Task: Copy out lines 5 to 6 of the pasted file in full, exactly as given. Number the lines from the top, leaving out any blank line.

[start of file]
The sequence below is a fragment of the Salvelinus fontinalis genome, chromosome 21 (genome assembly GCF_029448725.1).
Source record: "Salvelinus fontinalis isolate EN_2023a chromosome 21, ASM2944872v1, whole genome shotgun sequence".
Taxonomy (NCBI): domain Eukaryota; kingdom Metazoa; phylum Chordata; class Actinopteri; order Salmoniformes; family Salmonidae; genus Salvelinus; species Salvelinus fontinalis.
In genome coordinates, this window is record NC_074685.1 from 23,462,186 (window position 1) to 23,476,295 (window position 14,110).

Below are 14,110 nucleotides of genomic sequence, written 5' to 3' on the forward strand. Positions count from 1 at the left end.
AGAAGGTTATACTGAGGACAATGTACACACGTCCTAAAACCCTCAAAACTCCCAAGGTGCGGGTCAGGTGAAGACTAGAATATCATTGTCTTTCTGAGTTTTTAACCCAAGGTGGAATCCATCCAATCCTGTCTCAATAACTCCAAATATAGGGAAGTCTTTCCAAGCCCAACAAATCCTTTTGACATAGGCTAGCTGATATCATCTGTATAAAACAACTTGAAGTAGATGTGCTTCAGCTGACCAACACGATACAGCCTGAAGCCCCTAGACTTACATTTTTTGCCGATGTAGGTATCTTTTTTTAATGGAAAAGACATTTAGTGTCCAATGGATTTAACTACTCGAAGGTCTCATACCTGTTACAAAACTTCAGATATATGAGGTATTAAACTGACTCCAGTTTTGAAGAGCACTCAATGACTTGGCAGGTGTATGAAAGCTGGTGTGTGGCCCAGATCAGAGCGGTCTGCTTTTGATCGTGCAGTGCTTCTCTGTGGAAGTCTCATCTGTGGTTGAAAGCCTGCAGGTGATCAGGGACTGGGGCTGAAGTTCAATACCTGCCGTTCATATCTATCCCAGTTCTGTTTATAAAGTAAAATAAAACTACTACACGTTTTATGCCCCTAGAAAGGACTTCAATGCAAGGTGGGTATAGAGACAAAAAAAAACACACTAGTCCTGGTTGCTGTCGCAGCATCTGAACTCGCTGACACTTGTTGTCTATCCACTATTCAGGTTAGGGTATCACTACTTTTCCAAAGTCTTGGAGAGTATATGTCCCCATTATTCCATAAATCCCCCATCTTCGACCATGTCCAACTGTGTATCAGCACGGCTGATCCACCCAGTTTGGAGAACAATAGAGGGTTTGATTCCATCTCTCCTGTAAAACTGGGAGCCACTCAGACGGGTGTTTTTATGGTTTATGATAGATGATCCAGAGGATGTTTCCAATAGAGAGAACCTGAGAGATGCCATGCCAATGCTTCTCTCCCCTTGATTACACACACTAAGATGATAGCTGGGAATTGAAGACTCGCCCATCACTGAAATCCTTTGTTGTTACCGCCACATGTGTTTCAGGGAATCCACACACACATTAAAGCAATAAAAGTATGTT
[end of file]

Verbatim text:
Below are 14,110 nucleotides of genomic sequence, written 5' to 3' on the forward strand. Positions count from 1 at the left end.
AGAAGGTTATACTGAGGACAATGTACACACGTCCTAAAACCCTCAAAACTCCCAAGGTGCGGGTCAGGTGAAGACTAGAATATCATTGTCTTTCTGAGTTTTTAACCCAAGGTGGAATCCATCCAATCCTGTCTCAATAACTCCAAATATAGGGAAGTCTTTCCAAGCCCAACAAATCCTTTTGACATAGGCTAGCTGATATCATCTGTATAAAACAACTTGAAGTAGATGTGCTTCAGCTGACCAACACGATACAGCCTGAAGCCCCTAGACTTACATTTTTTGCCGATGTAGGTATCTTTTTTTAATGGAAAAGACATTTAGTGTCCAATGGATTTAACTACTCGAAGGTCTCATACCTGTTACAAAACTTCAGATATATGAGGTATTAAACTGACTCCAGTTTTGAAGAGCACTCAATGACTTGGCAGGTGTATGAAAGCTGGTGTGTGGCCCAGATCAGAGCGGTCTGCTTTTGATCGTGCAGTGCTTCTCTGTGGAAGTCTCATCTGTGGTTGAAAGCCTGCAGGTGATCAGGGACTGGGGCTGAAGTTCAATACCTGCCGTTCATATCTATCCCAGTTCTGTTTATAAAGTAAAATAAAACTACTACACGTTTTATGCCCCTAGAAAGGACTTCAATGCAAGGTGGGTATAGAGACAAAAAAAAACACACTAGTCCTGGTTGCTGTCGCAGCATCTGAACTCGCTGACACTTGTTGTCTATCCACTATTCAGGTTAGGGTATCACTACTTTTCCAAAGTCTTGGAGAGTATATGTCCCCATTATTCCATAAATCCCCCATCTTCGACCATGTCCAACTGTGTATCAGCACGGCTGATCCACCCAGTTTGGAGAACAATAGAGGGTTTGATTCCATCTCTCCTGTAAAACTGGGAGCCACTCAGACGGGTGTTTTTATGGTTTATGATAGATGATCCAGAGGATGTTTCCAATAGAGAGAACCTGAGAGATGCCATGCCAATGCTTCTCTCCCCTTGATTACACACACTAAGATGATAGCTGGGAATTGAAGACTCGCCCATCACTGAAATCCTTTGTTGTTACCGCCACATGTGTTTCAGGGAATCCACACACACATTAAAGCAATAAAAGTATGTT